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Golden Isle retreat full of fun, surprises
Shirley says
Joe and Clay Davis frollick in the tide. - photo by Photo provided.

If there’s a place where "keep this a secret" comes to mind, it’s St. Catherines Island.

The undeveloped island, one of Georgia’s Golden Isles, is 50 miles south of Savannah. It is 10 miles long and between 1 to 3 miles wide. The island is owned and managed by the Georgia-based nonprofit organization, St. Catherines Island Foundation.

It’s been said Spanish explorers who came to Georgia’s coastal islands nearly 500 years ago searching for gold, labeled them "Golden." Although no gold was found there, more intrinsic treasures were – natural beauty, mild weather, lush forests and a serene ambiance.

More than half of St. Catherines 14,000 acres are tidal marsh and wetlands. It is also one of the most significant archaeological sites along North America’s Atlantic Coast. St. Catherines is one of the few coastal islands untouched by "progress."

It’s easy to see why this barrier island was a perfect place for pirates. St. Catherines has white sandy beaches lined with driftwood and filled with dense forest. It can be reached only by boat.

No single thing can be identified as the highlight of a St. Catherines venture. From the moment you leave the mainland until you return with a golden sunset kissing your face, every moment is exhilarating.

The short boat ride across glassy waters from the Kilkenny Fishing Camp to St. Catherines connects one’s spirit and soul with beautiful waters and blue sky. Once the boat reaches shore, one simply steps off into knee-deep salt water.

JayJay Hendrix has been going to St. Catherines for more than 20 years. It’s important for her to share the island experience with her children, as her dad, former Richmond Hill Judge Jerry Hendrix did with her.

JayJay and her husband Gabe pass on the legacy taught by Judge Hendrix to their children. "This Island is our little piece of paradise," she said.

Children love St. Catherines and will always carry special memories of the island. Instinctively, they "feel the love" of the island. Richmond Hill native Kevin Davis has been taking his three sons Josh, Joe and Clay to Ossabaw and St. Catherines islands since they were toddlers.

The Davis brothers literally grew up frolicking in the ocean with bottlenose dolphins. It’s almost as if the fun-loving dolphins are attracted to the children that come there. What causes children and dolphins to become playmates? Perhaps dolphin intelligence is really on par with a child’s…or maybe it’s that cute dolphin smile? Whatever the reason, the children and dolphins bond at St. Catherines.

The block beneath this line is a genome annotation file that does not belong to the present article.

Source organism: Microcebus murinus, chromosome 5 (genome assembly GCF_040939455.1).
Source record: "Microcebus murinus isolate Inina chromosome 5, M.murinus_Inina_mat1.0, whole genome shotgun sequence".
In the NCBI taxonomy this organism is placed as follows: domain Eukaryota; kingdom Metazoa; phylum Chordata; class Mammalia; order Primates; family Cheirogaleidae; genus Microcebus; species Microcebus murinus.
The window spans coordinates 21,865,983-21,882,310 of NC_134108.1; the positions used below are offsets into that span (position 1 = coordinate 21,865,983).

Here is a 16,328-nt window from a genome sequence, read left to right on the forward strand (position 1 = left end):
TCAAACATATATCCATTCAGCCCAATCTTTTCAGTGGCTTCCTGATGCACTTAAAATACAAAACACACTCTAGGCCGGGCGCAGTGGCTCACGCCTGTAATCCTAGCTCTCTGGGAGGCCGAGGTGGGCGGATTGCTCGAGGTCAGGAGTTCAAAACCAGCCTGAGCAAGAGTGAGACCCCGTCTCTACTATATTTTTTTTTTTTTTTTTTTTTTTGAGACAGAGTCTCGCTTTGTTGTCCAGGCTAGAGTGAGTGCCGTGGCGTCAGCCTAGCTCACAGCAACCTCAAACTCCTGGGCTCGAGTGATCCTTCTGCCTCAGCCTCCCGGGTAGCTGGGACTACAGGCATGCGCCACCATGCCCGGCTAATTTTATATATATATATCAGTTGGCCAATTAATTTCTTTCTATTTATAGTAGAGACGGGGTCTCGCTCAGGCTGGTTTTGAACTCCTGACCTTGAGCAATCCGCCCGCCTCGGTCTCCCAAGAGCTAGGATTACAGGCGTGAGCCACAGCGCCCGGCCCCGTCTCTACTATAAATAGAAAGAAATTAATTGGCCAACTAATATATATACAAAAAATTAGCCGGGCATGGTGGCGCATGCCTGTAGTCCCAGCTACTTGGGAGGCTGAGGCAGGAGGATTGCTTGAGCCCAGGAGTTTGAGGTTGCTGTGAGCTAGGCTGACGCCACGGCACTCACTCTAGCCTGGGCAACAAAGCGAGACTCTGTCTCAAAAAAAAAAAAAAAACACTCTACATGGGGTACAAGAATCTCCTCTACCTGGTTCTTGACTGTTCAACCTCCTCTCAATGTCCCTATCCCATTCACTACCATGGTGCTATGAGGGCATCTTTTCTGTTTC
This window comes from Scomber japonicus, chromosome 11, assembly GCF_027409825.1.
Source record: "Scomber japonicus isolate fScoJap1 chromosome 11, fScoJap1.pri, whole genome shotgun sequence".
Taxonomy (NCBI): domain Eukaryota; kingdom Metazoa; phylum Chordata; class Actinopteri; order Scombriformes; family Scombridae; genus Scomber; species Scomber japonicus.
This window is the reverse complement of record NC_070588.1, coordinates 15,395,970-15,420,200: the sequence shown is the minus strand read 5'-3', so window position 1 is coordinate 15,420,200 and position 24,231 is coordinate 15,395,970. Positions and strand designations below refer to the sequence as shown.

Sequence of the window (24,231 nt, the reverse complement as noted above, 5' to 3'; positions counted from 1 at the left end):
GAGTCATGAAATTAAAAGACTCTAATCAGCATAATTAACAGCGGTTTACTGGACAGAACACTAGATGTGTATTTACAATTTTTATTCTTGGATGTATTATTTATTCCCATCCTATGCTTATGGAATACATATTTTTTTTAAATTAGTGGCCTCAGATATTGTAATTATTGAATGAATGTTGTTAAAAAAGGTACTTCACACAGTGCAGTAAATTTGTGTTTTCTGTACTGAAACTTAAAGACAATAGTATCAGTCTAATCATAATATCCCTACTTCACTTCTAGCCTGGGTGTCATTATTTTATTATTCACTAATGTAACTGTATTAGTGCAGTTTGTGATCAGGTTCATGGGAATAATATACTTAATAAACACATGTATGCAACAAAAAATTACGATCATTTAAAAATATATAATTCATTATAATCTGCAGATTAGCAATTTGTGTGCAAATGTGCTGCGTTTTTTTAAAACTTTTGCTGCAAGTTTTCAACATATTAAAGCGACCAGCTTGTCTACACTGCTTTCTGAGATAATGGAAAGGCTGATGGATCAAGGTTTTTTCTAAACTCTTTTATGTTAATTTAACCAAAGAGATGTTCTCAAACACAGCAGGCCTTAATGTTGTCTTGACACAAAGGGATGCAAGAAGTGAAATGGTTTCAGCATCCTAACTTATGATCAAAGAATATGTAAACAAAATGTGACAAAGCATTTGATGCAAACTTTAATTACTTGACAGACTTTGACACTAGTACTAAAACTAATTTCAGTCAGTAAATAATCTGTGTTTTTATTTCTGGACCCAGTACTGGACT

Bobby and Laura Rahn often walk the beaches of St. Catherine’s. Last week they celebrated their wedding anniversary with a trip to the island, which has held them spellbound for decades. Reveling in the salt water and refreshing ocean breeze, Laura says, "People pay big bucks to come to a place like St. Catherines. Where else can you swim near a dozen beautiful dolphins?"

Mark Harrison, owner of Harrison’s Tire and Service Center in Richmond Hill, has been a regular at St. Catherines for years. He revealed, "I started going to the islands around 1980. First, it was Ossabaw, and then we started going to St. Catherines. What I love about that island is the friendly laid back attitude of everyone."

When Mark anchors his boat "Hawgamungus" on the island, he is easily spotted. The first thing he and his wife

Barbara do after setting up their beach canopy is unfurl and raise the U.S. flag. Fort Stewart soldier David Turner gave them the flag flown in combat missions in Iraq.

JayJay shared a poignant story about St. Catherines. One summer afternoon two large thunderstorms collided over the island unleashing incredible fury, with flashes of lightening everywhere. Along the beach, frightened people hunkered down under breaking umbrellas, beach towels and lowered shade tents.

As the storm raged, waves washed over the boats. Mark Harrison’s boat was taking a severe hammering. Water came over the stern and it began to sink. As soon as Mark realized what was happening, he ran into the storm to save the Hawgamungus.

As JayJay looked up and down the beach, it was like a scene from a horror movie. Friends and strangers left the safety of their makeshift shelters running through the ferocious storm to help their "neighbor" save his vessel. After she was sure her children were safe, JayJay grabbed a pail and began bailing water from the Hawgamungus.

Dozens of men tugged on the bowline and pushed on the stern. The Hawgamungus was saved! Victory over Mother Nature was especially sweet because they had all worked together.

The storm continued to rage…lasting nearly two hours. When the storm subsided, they were changed…in their hearts they knew they were better people. The invisible walls sometimes built by thinking "That’s none of my business" or "That’s not my problem" were shattered by the willingness to help others in need.

Mark Harrison, speaking as succinctly as his mother Elinor Harrison, summed it up: "Some people travel half-way around the world to have as much fun as we have right here. When you get to St. Catherines, you forget all the nonsense you put up with all week."

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